Jeonse payments fall out of favor

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Jeonse payments fall out of favor


At a real estate office in Banpo-dong, an affluent area of Gangnam in southern Seoul near the upscale Raemian Firstige apartment complex, a 40-year-old housewife’s face hardened as the agent told her about the current rental market in the area.

She was looking for a jeonse (lump sum deposit) rental unit in the complex, but the agent told her there were mostly monthly rentals in the area. Among the 12 units of 84 square meters (904 square feet) available for rent, there was only one unit being rented under jeonse. The owners of the remaining 11 units were demanding monthly payments from 1 million won ($852) to 4 million won, with a small amount of additional money on top.

“I visited four real estate brokers’ offices, but I couldn’t find a jeonse rental that I wanted,” she said. “The deposits of the jeonse rentals were so expensive, so I have no choice but to choose a monthly rental.”

Kim Won-gyeong, a realtor in the area, said, “For some leases, when the jeonse expires, their owners are choosing monthly rentals for the next contracts, rather than jeonse rental.

“If you want a jeonse house, you should make a prior reservation [to

In the Gangnam area, the litmus of Korea’s real estate market, more houses are put on the market for monthly rentals, while jeonse leases are shrinking. One in every two houses available requires monthly rental, real estate brokers said.

A statistics report by the Ministry of Land, Infrastructure and Transport showed 34.8 percent of rental houses in Seoul, Incheon and Gyeonggi were asking for monthly payments as of Aug. 12, rising from 8.8 percent in 2013. In Seoul, the rate also increased from 23 percent to 33.2 percent during the same period.

The growth in monthly rentals was particularly evident in three districts in Gangnam - Seocho District, Gangnam District and Songpa District. As of the end of July, 36.7 percent of the total rental houses in Gangnam were monthly rentals, from 13.4 percent in 2013.

At several luxury apartment complexes in Gangnam, monthly rentals were more common than jeonse. At Banpo Xi in Banpo-dong, the number of units for monthly rental stood at 104, while those for jeonse were 92.

At the Dogok Rexle Apartment in Dogok-dong, the number of monthly rentals signed in July was 110, while jeonse leases accounted for 108.

“Most owners are looking for tenants for monthly rentals,” said Kim Yeong-cheol, a real estate agent in Cheongdam-dong, in Gangnam.

With historically low interest rate cuts this year, many owners are choosing monthly payments as they do not get much interest by depositing the jeonse lump sum money.

If an owner of a 100-million won jeonse house offers the house for monthly rental, he or she could receive about 400,000 won or 500,000 won of monthly payment, which is higher than depositing the lump sum money at the bank offering only about 1 percent in annual interest at the moment.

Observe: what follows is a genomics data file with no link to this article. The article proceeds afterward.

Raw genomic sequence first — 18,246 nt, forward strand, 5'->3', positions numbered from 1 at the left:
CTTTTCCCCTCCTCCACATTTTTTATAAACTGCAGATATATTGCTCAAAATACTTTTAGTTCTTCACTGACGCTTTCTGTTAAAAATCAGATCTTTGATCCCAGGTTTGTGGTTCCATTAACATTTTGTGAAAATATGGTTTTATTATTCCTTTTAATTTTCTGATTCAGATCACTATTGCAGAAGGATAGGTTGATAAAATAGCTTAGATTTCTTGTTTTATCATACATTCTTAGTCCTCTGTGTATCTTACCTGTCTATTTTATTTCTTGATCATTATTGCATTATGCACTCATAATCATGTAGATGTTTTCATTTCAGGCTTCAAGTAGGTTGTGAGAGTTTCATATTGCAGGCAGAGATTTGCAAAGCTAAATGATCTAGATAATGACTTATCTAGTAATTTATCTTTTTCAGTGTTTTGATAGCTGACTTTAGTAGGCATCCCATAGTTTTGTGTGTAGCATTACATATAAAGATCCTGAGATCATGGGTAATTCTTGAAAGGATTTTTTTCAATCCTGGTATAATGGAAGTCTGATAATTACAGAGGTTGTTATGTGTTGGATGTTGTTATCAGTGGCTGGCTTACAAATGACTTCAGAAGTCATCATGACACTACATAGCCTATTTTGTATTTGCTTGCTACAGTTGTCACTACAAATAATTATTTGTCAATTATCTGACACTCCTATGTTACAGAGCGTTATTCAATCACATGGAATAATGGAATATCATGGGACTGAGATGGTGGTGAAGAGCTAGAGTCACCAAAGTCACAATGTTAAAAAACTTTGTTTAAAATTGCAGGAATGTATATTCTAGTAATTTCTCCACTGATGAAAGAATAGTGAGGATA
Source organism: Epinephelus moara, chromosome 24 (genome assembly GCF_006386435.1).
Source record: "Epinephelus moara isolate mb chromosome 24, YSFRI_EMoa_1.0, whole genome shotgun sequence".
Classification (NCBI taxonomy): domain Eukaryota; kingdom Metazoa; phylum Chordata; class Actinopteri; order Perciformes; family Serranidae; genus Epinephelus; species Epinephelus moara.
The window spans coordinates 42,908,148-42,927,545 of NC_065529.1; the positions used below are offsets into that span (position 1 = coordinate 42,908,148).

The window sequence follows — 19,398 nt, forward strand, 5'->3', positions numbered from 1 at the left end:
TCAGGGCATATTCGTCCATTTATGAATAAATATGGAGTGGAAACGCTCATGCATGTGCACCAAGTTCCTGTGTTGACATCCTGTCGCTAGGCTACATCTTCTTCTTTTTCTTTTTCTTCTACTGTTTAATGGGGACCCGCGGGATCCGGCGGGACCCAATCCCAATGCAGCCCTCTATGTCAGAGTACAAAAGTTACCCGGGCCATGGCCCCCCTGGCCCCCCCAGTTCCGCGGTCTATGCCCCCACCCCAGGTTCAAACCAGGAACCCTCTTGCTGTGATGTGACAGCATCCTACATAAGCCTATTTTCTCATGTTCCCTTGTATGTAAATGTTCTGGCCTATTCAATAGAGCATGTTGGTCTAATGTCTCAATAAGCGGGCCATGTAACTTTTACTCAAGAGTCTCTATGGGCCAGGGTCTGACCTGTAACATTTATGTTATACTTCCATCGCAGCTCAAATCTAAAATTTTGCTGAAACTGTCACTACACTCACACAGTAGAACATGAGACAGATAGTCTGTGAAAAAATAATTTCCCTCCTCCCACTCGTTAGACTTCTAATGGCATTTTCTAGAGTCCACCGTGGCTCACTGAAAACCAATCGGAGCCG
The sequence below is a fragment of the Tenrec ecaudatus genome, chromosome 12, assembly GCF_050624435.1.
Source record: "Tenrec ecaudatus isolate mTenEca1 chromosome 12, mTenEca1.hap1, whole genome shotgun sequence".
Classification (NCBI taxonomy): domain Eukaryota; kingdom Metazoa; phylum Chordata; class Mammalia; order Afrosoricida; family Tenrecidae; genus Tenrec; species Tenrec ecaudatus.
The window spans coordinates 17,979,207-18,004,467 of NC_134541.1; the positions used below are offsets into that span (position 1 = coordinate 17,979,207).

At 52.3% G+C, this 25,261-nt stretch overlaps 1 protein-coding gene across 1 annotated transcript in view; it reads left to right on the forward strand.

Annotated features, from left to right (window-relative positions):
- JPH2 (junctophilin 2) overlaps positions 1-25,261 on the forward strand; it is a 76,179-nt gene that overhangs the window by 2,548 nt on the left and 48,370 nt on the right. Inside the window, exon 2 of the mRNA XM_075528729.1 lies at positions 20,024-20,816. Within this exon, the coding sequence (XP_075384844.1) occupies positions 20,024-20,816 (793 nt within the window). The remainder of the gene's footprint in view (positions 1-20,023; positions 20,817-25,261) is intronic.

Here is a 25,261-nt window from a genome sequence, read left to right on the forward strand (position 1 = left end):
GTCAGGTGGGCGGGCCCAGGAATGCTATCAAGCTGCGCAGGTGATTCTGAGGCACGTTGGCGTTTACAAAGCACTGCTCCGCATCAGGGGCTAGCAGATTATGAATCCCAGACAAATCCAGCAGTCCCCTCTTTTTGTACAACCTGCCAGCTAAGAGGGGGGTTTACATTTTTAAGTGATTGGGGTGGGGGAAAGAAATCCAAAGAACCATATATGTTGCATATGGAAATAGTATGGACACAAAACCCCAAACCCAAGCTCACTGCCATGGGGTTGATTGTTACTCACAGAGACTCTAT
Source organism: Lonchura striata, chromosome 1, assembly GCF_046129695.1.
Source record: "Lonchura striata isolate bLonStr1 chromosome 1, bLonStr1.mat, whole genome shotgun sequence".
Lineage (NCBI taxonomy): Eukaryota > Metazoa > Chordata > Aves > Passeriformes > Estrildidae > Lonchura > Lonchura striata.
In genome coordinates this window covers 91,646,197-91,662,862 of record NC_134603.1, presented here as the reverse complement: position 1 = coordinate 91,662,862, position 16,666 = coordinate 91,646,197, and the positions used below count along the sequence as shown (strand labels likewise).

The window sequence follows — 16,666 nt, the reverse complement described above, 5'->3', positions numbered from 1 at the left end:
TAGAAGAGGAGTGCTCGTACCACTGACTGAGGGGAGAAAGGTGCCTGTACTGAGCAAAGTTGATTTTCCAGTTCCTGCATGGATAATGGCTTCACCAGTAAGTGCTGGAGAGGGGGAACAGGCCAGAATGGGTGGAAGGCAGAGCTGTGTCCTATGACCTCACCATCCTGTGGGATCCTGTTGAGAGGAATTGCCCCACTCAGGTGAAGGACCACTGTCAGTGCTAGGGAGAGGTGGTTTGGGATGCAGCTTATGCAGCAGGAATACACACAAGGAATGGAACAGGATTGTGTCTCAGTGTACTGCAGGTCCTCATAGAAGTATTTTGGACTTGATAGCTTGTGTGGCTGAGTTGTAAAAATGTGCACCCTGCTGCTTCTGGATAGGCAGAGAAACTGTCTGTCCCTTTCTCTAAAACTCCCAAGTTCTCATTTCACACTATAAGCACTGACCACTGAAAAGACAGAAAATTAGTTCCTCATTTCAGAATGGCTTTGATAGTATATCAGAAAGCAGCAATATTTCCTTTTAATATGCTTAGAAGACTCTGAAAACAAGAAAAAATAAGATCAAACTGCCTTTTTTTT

Tenants are also increasingly seeking monthly rentals, as the average deposit for jeonse leases has skyrocketed. As of the end of July, the average deposit of residential apartments in Seoul for jeonse lease was 370 million won, rising from 80 million won in 2013.

Many parents who live in Gangnam, an education hub in Korea, also prefer monthly payments.

“Parents who want to stay in Gangnam for the education of their children are also looking for monthly rentals, as they can’t pay the high jeonse deposit anymore,” said Shin Ae-ja, a local real estate agent in Bangbae-dong, said.

Redevelopment projects at some old apartments in the Gangnam area are also pushing the trend towards monthly rental. Many homeowners who previously lived in old apartments were seeking jeonse apartments in Gangnam for temporary accommodation.

Data from the Seoul city government showed at least 4,000 households are expected to move out from their old apartments by the end of this year due to redevelopment constructions.

Real estate specialists forecast the trend of monthly leases in Korea’s real estate market is going to continue due to low key policy rates and ongoing redevelopment projects.

“The jeonse leases are becoming more of a worry, so deposits could be surging more,” said Park Won-gap, a real estate analyst at the KB Kookmin Bank. “Escaping from the monthly rentals, the demand for housing sales will increase.”

Gweon Dae-jung, a real estate studies professor at Myongji University, said, “Many tenants are feeling overwhelmed by the increase in monthly rentals in the market. The government needs to release some policies to reduce their burden, such as tax exemptions on monthly payments.”

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